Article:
As the association gathered strength, its leaders made some additions to their first plan, which are also, in our opinion, free from just censure. They organized, in several of the county towns, local committees, which afforded efficient aid in the circulation of the treatises. Advantage was very properly taken of the existence of such committees, in order to institute statistical inquiries, to investigate the rules and proceedings of "friendly societies,” with a view to their amelioration, and also to collect data with reference to the progress of education among the lower classes of the people. In order to assist in the accomplishment of the latter object, a Quarterly Journal” nounced, which deserves all praise. Now, here were four great objects upon which the labours of the Society might have been bestowed, not only without injuring any branch of trade already in existence, but with great and permanent advantage to every part of the community ;-the diffusion of science, the compilation of statistics, the improvement of the friendly societies, and of education in general, might have nobly occupied the attention of the first men in the country, and would doubtless in the end have abundantly rewarded their labours. But from these high grounds, the Society for the Diffusion of Useful Knowledge have latterly descended, deserting their original object altogether, and entering into competition with a variety of traders, whose interests it was the duty of the Lord Chancellor, as well as of his colleagues, to protect and not to destroy.
The treatises of the Society met with an unprecedented sale. Nevertheless, some persons, to whom we shall at present only allude, observing that the influence of the celebrated names connected with that body, as well as its extensive ramifications in the country, might be turned to their own pecuniary advantage, suggested that the Committee should apply their efforts to subjects “ of more extensive interest than pure science." Mr. Constable, the well-known publisher of the "Waverley" novels, had already commenced a miscellany of entertaining works, upon a scale of economy before that time unexampled. The Committee of Diffusion soon after entered upon a similar undertaking, which they entitled “ The Library of Entertaining Knowledge.” On the wrappers of each number of this Library the names of every member of the Committees, in town and country, were artfully printed in the most ostenta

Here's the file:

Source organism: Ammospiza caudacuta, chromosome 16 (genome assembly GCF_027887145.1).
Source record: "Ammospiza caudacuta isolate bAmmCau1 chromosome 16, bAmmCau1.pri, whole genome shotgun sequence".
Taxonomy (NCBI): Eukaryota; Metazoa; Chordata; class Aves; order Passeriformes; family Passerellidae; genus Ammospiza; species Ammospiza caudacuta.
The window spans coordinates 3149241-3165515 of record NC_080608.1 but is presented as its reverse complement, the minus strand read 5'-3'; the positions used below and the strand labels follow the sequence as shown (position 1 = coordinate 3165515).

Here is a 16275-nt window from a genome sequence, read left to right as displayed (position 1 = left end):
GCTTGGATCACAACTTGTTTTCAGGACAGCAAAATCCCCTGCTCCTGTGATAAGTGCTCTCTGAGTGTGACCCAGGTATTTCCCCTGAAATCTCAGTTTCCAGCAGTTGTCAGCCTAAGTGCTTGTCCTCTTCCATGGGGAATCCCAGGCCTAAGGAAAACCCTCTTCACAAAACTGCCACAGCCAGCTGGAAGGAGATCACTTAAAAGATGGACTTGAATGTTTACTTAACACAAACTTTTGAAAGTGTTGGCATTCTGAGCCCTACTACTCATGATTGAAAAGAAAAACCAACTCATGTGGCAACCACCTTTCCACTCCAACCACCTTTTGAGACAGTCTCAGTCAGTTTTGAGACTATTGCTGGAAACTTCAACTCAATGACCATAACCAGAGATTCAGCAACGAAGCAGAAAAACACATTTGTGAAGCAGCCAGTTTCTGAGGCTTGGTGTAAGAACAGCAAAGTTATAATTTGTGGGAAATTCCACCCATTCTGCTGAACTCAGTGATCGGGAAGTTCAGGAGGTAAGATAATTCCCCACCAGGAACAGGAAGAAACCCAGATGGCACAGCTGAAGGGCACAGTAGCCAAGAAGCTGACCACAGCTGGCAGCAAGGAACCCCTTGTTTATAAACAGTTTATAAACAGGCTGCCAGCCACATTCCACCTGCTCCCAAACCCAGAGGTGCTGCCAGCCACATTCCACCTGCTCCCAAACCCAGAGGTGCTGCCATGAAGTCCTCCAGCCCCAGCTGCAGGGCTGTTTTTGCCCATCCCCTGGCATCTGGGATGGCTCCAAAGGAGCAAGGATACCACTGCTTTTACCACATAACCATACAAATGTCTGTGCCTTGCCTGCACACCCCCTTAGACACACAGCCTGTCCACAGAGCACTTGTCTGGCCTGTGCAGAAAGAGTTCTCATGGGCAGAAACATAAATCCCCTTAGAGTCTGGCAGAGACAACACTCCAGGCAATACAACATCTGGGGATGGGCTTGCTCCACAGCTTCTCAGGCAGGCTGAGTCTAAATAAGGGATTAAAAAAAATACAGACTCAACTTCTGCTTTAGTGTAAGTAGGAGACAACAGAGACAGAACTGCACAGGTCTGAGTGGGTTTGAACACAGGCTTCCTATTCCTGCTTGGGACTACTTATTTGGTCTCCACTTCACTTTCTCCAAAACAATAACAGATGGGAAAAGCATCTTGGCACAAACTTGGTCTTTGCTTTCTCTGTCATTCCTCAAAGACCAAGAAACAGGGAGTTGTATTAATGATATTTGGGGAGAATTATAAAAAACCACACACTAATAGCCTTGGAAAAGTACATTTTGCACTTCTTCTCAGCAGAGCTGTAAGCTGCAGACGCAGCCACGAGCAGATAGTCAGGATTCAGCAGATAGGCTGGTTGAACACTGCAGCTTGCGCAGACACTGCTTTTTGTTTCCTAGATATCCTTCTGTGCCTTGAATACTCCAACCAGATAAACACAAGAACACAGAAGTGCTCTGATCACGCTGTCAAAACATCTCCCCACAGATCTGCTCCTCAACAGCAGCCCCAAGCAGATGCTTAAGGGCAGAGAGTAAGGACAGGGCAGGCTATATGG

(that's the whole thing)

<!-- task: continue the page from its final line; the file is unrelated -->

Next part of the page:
tious manner. The vanity of many men was thus flattered, who found themselves associated with public characters of the first eminence. They were, therefore, engaged by their pride to extend the circulation of the books in their different circles. But this was not all: the appearance of such a list of names on the wrappers was calculated, and intended, to make the public believe that the persons so held forth had, in fact, lent the aid of their talents to each and every publication so graced by their names or titles! This was a splendid imposition against which
poor Constable had no means of contending. It cost him a little fortune to advertise his publication through the newspapers. The Society had no occasion to advertise at all. Their name was in itself an advertisement. Their committees in town and country pushed the circulation of the 6 Library” in all directions, and gave their services gratuitously. Constable had to pay everywhere for agency of an infinitely inferior description. The Society rented a room or two in Lincoln's Inn Fields, and engaged a secretary at a small salary, (since increased five-fold,) and a messenger and collector upon the most frugal terms. Constable had to meet the rent and taxes of extensive premises in Edinburgh, and to defray the salaries of a number of clerks and other servants. His correspondence alone was of necessity attended with great expense; while every letter addressed to the Society was sent under cover to a member of the Committee in either House of Parliament. Was it possible for a private merchant to sustain the competition of the Society with such tremendous odds as these against him ? We need hardly say that the MISCELLANY was soon SUPPLANTED by the “ Library of Entertaining Knowledge !!”